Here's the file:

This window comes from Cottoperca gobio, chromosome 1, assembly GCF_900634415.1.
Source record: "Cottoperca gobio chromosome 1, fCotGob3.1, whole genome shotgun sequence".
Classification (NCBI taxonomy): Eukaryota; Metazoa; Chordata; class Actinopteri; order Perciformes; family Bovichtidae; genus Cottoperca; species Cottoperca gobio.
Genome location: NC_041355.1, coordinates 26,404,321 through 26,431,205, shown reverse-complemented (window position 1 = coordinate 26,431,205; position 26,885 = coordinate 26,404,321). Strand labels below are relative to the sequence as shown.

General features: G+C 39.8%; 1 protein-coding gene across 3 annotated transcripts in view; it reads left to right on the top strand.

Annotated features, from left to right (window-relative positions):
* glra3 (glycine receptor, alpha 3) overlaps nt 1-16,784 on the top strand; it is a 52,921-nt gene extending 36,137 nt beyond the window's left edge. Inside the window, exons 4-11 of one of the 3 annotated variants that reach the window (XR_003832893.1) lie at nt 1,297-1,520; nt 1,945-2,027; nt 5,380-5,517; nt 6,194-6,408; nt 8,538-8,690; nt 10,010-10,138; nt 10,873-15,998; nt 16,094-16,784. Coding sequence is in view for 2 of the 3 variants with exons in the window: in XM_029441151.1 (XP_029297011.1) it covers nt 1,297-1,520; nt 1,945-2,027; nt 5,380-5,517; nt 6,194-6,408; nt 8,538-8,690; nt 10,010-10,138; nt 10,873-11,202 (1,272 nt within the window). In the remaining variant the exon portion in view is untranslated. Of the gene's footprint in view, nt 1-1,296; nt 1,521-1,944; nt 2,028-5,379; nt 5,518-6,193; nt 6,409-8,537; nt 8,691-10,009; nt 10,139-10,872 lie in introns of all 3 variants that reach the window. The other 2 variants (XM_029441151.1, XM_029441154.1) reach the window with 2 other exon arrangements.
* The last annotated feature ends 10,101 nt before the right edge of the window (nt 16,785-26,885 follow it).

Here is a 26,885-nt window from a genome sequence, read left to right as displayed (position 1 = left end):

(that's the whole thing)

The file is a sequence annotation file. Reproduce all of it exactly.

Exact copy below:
This window comes from Cottoperca gobio, chromosome 1, assembly GCF_900634415.1.
Source record: "Cottoperca gobio chromosome 1, fCotGob3.1, whole genome shotgun sequence".
Classification (NCBI taxonomy): Eukaryota; Metazoa; Chordata; class Actinopteri; order Perciformes; family Bovichtidae; genus Cottoperca; species Cottoperca gobio.
Genome location: NC_041355.1, coordinates 26,404,321 through 26,431,205, shown reverse-complemented (window position 1 = coordinate 26,431,205; position 26,885 = coordinate 26,404,321). Strand labels below are relative to the sequence as shown.

General features: G+C 39.8%; 1 protein-coding gene across 3 annotated transcripts in view; it reads left to right on the top strand.

Annotated features, from left to right (window-relative positions):
* glra3 (glycine receptor, alpha 3) overlaps nt 1-16,784 on the top strand; it is a 52,921-nt gene extending 36,137 nt beyond the window's left edge. Inside the window, exons 4-11 of one of the 3 annotated variants that reach the window (XR_003832893.1) lie at nt 1,297-1,520; nt 1,945-2,027; nt 5,380-5,517; nt 6,194-6,408; nt 8,538-8,690; nt 10,010-10,138; nt 10,873-15,998; nt 16,094-16,784. Coding sequence is in view for 2 of the 3 variants with exons in the window: in XM_029441151.1 (XP_029297011.1) it covers nt 1,297-1,520; nt 1,945-2,027; nt 5,380-5,517; nt 6,194-6,408; nt 8,538-8,690; nt 10,010-10,138; nt 10,873-11,202 (1,272 nt within the window). In the remaining variant the exon portion in view is untranslated. Of the gene's footprint in view, nt 1-1,296; nt 1,521-1,944; nt 2,028-5,379; nt 5,518-6,193; nt 6,409-8,537; nt 8,691-10,009; nt 10,139-10,872 lie in introns of all 3 variants that reach the window. The other 2 variants (XM_029441151.1, XM_029441154.1) reach the window with 2 other exon arrangements.
* The last annotated feature ends 10,101 nt before the right edge of the window (nt 16,785-26,885 follow it).

Here is a 26,885-nt window from a genome sequence, read left to right as displayed (position 1 = left end):